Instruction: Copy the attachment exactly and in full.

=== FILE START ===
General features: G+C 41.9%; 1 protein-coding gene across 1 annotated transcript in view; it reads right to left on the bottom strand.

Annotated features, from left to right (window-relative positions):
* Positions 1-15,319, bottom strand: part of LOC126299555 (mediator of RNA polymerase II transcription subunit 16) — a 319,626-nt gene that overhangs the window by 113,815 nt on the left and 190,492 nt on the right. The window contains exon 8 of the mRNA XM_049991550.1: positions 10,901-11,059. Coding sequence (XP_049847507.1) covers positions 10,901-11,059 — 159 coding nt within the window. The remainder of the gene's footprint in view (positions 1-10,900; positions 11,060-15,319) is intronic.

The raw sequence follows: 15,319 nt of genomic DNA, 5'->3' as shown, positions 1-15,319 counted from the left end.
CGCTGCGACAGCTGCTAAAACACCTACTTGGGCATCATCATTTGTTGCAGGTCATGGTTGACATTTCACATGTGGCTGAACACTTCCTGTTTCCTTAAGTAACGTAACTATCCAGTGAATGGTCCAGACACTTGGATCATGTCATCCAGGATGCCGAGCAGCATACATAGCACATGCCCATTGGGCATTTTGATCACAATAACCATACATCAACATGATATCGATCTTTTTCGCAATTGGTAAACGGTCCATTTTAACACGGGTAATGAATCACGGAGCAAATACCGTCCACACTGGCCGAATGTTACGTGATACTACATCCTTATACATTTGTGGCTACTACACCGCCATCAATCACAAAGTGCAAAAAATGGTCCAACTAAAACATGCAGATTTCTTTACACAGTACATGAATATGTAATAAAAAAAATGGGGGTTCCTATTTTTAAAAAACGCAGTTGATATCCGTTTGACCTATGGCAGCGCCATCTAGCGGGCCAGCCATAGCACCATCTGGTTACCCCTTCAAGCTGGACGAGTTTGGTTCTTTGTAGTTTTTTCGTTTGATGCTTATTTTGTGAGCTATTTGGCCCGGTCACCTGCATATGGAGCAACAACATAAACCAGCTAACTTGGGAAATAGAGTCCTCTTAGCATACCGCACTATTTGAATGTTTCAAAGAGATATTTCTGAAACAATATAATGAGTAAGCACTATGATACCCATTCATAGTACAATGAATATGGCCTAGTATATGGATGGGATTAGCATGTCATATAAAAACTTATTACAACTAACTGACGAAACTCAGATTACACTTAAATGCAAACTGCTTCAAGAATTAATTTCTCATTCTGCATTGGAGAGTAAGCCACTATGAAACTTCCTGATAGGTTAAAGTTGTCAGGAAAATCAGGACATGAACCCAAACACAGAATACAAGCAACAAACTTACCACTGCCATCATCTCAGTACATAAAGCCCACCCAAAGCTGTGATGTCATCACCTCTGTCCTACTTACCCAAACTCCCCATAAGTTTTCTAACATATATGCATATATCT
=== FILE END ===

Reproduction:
General features: G+C 41.9%; 1 protein-coding gene across 1 annotated transcript in view; it reads right to left on the bottom strand.

Annotated features, from left to right (window-relative positions):
* Positions 1-15,319, bottom strand: part of LOC126299555 (mediator of RNA polymerase II transcription subunit 16) — a 319,626-nt gene that overhangs the window by 113,815 nt on the left and 190,492 nt on the right. The window contains exon 8 of the mRNA XM_049991550.1: positions 10,901-11,059. Coding sequence (XP_049847507.1) covers positions 10,901-11,059 — 159 coding nt within the window. The remainder of the gene's footprint in view (positions 1-10,900; positions 11,060-15,319) is intronic.

The raw sequence follows: 15,319 nt of genomic DNA, 5'->3' as shown, positions 1-15,319 counted from the left end.
CGCTGCGACAGCTGCTAAAACACCTACTTGGGCATCATCATTTGTTGCAGGTCATGGTTGACATTTCACATGTGGCTGAACACTTCCTGTTTCCTTAAGTAACGTAACTATCCAGTGAATGGTCCAGACACTTGGATCATGTCATCCAGGATGCCGAGCAGCATACATAGCACATGCCCATTGGGCATTTTGATCACAATAACCATACATCAACATGATATCGATCTTTTTCGCAATTGGTAAACGGTCCATTTTAACACGGGTAATGAATCACGGAGCAAATACCGTCCACACTGGCCGAATGTTACGTGATACTACATCCTTATACATTTGTGGCTACTACACCGCCATCAATCACAAAGTGCAAAAAATGGTCCAACTAAAACATGCAGATTTCTTTACACAGTACATGAATATGTAATAAAAAAAATGGGGGTTCCTATTTTTAAAAAACGCAGTTGATATCCGTTTGACCTATGGCAGCGCCATCTAGCGGGCCAGCCATAGCACCATCTGGTTACCCCTTCAAGCTGGACGAGTTTGGTTCTTTGTAGTTTTTTCGTTTGATGCTTATTTTGTGAGCTATTTGGCCCGGTCACCTGCATATGGAGCAACAACATAAACCAGCTAACTTGGGAAATAGAGTCCTCTTAGCATACCGCACTATTTGAATGTTTCAAAGAGATATTTCTGAAACAATATAATGAGTAAGCACTATGATACCCATTCATAGTACAATGAATATGGCCTAGTATATGGATGGGATTAGCATGTCATATAAAAACTTATTACAACTAACTGACGAAACTCAGATTACACTTAAATGCAAACTGCTTCAAGAATTAATTTCTCATTCTGCATTGGAGAGTAAGCCACTATGAAACTTCCTGATAGGTTAAAGTTGTCAGGAAAATCAGGACATGAACCCAAACACAGAATACAAGCAACAAACTTACCACTGCCATCATCTCAGTACATAAAGCCCACCCAAAGCTGTGATGTCATCACCTCTGTCCTACTTACCCAAACTCCCCATAAGTTTTCTAACATATATGCATATATCT